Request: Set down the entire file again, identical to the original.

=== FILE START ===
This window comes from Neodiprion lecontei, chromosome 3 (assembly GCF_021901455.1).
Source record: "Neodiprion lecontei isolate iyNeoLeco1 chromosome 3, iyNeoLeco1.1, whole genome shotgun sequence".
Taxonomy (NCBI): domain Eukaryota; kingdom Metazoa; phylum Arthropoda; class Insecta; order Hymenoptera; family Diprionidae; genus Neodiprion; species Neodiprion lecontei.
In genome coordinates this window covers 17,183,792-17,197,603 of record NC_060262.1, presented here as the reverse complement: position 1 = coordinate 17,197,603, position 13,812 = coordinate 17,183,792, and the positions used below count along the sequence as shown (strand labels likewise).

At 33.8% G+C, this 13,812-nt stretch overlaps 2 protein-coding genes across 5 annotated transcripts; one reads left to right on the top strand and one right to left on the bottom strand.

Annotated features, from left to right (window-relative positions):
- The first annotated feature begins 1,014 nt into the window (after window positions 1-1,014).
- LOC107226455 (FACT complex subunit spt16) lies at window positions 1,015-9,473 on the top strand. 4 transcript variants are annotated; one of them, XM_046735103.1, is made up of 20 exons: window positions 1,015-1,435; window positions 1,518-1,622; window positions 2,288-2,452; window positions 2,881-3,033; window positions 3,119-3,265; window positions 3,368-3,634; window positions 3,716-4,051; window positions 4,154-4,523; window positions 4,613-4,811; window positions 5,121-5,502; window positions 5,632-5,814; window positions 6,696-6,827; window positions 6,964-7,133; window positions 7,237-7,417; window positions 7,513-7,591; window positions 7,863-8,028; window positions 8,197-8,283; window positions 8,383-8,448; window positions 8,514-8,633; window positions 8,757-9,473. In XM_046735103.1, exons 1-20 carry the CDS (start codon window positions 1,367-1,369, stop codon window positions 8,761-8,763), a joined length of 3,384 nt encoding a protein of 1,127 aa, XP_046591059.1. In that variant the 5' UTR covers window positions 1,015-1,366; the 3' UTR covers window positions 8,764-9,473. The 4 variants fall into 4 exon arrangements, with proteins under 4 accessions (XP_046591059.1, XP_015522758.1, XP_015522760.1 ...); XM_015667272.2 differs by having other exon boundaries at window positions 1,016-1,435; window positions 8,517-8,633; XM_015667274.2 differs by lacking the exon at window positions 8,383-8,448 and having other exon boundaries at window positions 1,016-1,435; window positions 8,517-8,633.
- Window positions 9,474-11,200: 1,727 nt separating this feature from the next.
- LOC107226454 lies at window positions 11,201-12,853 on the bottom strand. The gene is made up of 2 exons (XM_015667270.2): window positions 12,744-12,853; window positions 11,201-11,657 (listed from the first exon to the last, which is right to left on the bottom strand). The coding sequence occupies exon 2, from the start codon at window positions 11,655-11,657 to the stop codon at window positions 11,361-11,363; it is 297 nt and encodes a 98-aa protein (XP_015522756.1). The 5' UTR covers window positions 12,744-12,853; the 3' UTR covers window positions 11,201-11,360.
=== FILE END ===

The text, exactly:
This window comes from Neodiprion lecontei, chromosome 3 (assembly GCF_021901455.1).
Source record: "Neodiprion lecontei isolate iyNeoLeco1 chromosome 3, iyNeoLeco1.1, whole genome shotgun sequence".
Taxonomy (NCBI): domain Eukaryota; kingdom Metazoa; phylum Arthropoda; class Insecta; order Hymenoptera; family Diprionidae; genus Neodiprion; species Neodiprion lecontei.
In genome coordinates this window covers 17,183,792-17,197,603 of record NC_060262.1, presented here as the reverse complement: position 1 = coordinate 17,197,603, position 13,812 = coordinate 17,183,792, and the positions used below count along the sequence as shown (strand labels likewise).

At 33.8% G+C, this 13,812-nt stretch overlaps 2 protein-coding genes across 5 annotated transcripts; one reads left to right on the top strand and one right to left on the bottom strand.

Annotated features, from left to right (window-relative positions):
- The first annotated feature begins 1,014 nt into the window (after window positions 1-1,014).
- LOC107226455 (FACT complex subunit spt16) lies at window positions 1,015-9,473 on the top strand. 4 transcript variants are annotated; one of them, XM_046735103.1, is made up of 20 exons: window positions 1,015-1,435; window positions 1,518-1,622; window positions 2,288-2,452; window positions 2,881-3,033; window positions 3,119-3,265; window positions 3,368-3,634; window positions 3,716-4,051; window positions 4,154-4,523; window positions 4,613-4,811; window positions 5,121-5,502; window positions 5,632-5,814; window positions 6,696-6,827; window positions 6,964-7,133; window positions 7,237-7,417; window positions 7,513-7,591; window positions 7,863-8,028; window positions 8,197-8,283; window positions 8,383-8,448; window positions 8,514-8,633; window positions 8,757-9,473. In XM_046735103.1, exons 1-20 carry the CDS (start codon window positions 1,367-1,369, stop codon window positions 8,761-8,763), a joined length of 3,384 nt encoding a protein of 1,127 aa, XP_046591059.1. In that variant the 5' UTR covers window positions 1,015-1,366; the 3' UTR covers window positions 8,764-9,473. The 4 variants fall into 4 exon arrangements, with proteins under 4 accessions (XP_046591059.1, XP_015522758.1, XP_015522760.1 ...); XM_015667272.2 differs by having other exon boundaries at window positions 1,016-1,435; window positions 8,517-8,633; XM_015667274.2 differs by lacking the exon at window positions 8,383-8,448 and having other exon boundaries at window positions 1,016-1,435; window positions 8,517-8,633.
- Window positions 9,474-11,200: 1,727 nt separating this feature from the next.
- LOC107226454 lies at window positions 11,201-12,853 on the bottom strand. The gene is made up of 2 exons (XM_015667270.2): window positions 12,744-12,853; window positions 11,201-11,657 (listed from the first exon to the last, which is right to left on the bottom strand). The coding sequence occupies exon 2, from the start codon at window positions 11,655-11,657 to the stop codon at window positions 11,361-11,363; it is 297 nt and encodes a 98-aa protein (XP_015522756.1). The 5' UTR covers window positions 12,744-12,853; the 3' UTR covers window positions 11,201-11,360.